Universal Credit IT working well claims DWP

By Tony Collins

Staff in job centres working on Universal Credit system are writing jobseekers’ personal information down on paper because their IT systems are so “clunky and cumbersome”, Dame Anne Begg, chair of the Commons’ Work and Pensions Committee, told Civil Service World.

“When we visited the Bolton Jobcentre Plus the IT system seemed clunky and cumbersome,” Begg said. Staff making appointments for UC applicants at the Bolton pilot scheme “had to write out some of the [jobseekers’] personal details, just to transfer them from one computer system to another. That’s something that we would have expected to be ironed out.”

The handwriting of jobseekers’ details “could lead to transposing errors”, she said.  Further, the Universal Credit IT system doesn’t allow jobseekers to save their data midway through an online application, Begg said.  She warned that this will penalise those who don’t own computers, who will have to remember to take all of their personal details in one batch to open access computers such as those at local libraries.

But a spokesperson for the Department for Work and Pensions said:

“The IT supporting Universal Credit is working well and the vast majority of people are claiming online. Making a claim to Universal Credit in one session… helps ensure the security of a claimant’s information.”

Last month a leaked survey of staff at the Department of Work and Pensions who are working on Universal Credit programme found dishonesty, secrecy, poor communications, inadequate leadership and low morale.

Computer Weekly reports that the DWP placed just 0.5% of its Universal Credit IT spending directly with SMEs, and that the department’s major suppliers – Accenture, Atos, BT, IBM, Capita, HP and SCC – subcontracted little to SMEs. “The Universal Credit supply chain flowed downstream mostly to multinational technology suppliers such as Oracle, Nuance, Genband and RedHat.” Most Universal Credit IT spending has gone to Accenture, IBM and HP: £57m, £41m and £34m respectively, between January 2011 and May 2013.]

Comment

While keeping secret internal reports on the Universal Credit IT project, and while all the signs are that Universal Credit’s IT is in trouble – it’s easier to handle claims at least in part by hand – the DWP’s senior officials, spokespeople and Iain Duncan Smith are telling the public and Parliament that all is well.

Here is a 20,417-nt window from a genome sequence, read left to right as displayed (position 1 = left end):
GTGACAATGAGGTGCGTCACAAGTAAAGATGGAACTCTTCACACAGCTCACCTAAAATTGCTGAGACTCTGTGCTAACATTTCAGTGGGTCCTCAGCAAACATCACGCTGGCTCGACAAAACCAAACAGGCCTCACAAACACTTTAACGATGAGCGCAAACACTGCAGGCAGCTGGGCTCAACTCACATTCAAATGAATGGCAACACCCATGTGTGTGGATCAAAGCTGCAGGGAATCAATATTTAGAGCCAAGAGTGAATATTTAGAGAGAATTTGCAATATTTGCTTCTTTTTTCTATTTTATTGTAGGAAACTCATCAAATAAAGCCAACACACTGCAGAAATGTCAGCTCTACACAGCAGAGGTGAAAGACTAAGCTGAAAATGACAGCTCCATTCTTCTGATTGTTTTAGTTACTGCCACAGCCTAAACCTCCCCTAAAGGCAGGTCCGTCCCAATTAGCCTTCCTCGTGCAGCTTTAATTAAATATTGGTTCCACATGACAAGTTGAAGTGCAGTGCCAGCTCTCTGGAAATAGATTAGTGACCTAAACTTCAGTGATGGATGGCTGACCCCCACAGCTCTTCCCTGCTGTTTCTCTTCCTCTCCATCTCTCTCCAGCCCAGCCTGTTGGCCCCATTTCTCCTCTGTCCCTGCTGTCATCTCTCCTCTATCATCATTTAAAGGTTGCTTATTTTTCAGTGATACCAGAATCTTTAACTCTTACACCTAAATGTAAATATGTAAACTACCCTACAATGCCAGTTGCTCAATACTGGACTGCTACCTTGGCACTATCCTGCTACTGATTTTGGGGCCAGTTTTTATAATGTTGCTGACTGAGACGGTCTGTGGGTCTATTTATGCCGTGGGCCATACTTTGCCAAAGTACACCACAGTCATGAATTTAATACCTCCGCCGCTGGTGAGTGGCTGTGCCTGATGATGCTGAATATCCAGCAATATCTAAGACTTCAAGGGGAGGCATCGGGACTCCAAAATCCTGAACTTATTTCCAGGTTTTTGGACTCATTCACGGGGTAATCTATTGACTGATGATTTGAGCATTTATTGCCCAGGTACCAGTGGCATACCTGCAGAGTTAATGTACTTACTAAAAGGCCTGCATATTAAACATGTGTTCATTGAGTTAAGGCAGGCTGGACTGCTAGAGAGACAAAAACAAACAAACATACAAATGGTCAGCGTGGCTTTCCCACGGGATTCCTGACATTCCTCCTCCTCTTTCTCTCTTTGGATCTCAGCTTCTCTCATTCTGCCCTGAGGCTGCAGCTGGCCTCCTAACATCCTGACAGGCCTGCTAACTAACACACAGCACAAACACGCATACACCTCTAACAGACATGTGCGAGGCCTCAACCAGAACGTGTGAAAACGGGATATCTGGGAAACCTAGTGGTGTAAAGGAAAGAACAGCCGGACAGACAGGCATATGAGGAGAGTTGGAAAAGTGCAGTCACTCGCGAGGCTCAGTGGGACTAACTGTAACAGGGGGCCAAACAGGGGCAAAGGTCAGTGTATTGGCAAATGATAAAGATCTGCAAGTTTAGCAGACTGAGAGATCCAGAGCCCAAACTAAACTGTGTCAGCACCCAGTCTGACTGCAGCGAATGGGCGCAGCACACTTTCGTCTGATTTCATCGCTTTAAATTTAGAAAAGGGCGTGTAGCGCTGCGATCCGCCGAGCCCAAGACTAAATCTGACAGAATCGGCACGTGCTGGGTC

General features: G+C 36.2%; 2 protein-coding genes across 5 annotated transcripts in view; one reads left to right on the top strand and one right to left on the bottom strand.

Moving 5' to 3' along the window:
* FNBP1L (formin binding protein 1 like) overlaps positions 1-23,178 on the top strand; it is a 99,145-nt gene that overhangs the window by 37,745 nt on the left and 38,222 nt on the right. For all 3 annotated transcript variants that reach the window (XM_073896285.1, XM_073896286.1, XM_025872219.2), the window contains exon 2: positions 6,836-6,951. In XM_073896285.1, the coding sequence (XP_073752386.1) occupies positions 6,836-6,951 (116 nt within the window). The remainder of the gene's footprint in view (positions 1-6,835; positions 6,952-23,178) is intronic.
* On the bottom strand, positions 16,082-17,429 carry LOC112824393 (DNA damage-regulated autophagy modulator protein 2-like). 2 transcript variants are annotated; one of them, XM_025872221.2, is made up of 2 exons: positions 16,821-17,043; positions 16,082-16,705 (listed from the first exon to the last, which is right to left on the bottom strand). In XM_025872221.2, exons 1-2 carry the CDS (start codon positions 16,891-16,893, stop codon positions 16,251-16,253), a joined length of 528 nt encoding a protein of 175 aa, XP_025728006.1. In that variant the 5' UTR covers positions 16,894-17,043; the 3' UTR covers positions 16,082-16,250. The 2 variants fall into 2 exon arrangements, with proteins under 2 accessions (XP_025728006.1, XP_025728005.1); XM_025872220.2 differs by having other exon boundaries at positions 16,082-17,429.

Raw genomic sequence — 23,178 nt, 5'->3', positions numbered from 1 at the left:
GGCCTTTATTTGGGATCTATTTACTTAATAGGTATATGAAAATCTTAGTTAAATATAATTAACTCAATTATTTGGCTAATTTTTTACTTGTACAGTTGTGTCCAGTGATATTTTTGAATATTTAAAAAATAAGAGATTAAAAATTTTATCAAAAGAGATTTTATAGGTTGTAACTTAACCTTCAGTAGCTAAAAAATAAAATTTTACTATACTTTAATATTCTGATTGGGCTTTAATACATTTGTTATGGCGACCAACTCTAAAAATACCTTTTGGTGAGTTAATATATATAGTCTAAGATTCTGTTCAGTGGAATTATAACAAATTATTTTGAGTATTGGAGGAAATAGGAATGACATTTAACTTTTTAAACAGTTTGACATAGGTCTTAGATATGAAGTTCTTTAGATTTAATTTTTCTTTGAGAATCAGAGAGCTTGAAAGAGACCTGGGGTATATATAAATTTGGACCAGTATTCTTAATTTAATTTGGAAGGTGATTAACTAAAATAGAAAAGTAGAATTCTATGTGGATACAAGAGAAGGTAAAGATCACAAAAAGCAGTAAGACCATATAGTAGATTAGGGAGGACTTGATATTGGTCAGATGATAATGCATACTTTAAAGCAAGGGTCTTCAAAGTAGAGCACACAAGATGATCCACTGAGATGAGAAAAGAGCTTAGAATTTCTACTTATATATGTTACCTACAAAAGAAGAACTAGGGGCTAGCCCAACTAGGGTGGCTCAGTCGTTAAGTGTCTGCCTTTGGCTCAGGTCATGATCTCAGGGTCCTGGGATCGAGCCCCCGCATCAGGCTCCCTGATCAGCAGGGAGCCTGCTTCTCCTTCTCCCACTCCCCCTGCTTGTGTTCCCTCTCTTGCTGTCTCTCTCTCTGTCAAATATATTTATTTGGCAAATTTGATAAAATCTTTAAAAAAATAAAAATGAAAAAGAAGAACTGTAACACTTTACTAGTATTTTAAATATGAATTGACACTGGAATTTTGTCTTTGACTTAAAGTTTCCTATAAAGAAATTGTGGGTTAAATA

Perhaps the next logical step is that they come onto the public stage in costume to tell us nursery tales, while playing stock characters who sing, dance, and perform skits. Maybe then they’ll be more believable.

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2 responses to “Universal Credit IT working well claims DWP

  1. http://www.telegraph.co.uk/news/politics/10252450/Prepare-to-add-HS2-and-Universal-Credit-to-our-depressing-list-of-fiascos.html

    Universal Credit is a more promising candidate to join the sorry litany of government debacles. This is the system that will replace the last government’s flawed tax credits, Gordon Brown’s fiendishly complex mechanism for wealth transfer that managed to entrench welfare dependency while wasting billions of pounds through incompetent administration and inadequate IT.

    The new Universal Credit is intended to be a simpler approach, which has the added advantage of ensuring that it will always pay to be in work rather than on benefits. It is a good idea whose rationale is both administrative and ideological. The trouble is that it relies upon so many imponderables – in particular, an IT system able to track myriad different individual decisions – that it is easy to see disaster written all over it. If it is to work, then the most complex IT project ever seen needs to be put in place, linking systems operated by PAYE and HM Revenue and Customs.

    Will we, in a few years’ time, be considering how and why this turned into a calamity costing us all billions of pounds? Recent reports are hardly auspicious. A leaked staff survey carried out at the Department for Work and Pensions suggested that officials working on the scheme are scathing of its chances of success. One said: “After 29 years of service this has been the most soul-destroying work I have done.” Another: “We are in the third review in 16 months, no roll-out plans, no confidence in going forward and stakeholders losing confidence in our ability to deliver.” Secrecy is another tell-tale indicator that something is going wrong. Rumours abound of computer failures and waste on a vast scale, but so little information is coming out that it is hard to know what is going on, though Francis Maude, the Cabinet Office minister, has signalled a complete rethink – and this, let us remember, is the Coalition’s flagship welfare reform project.

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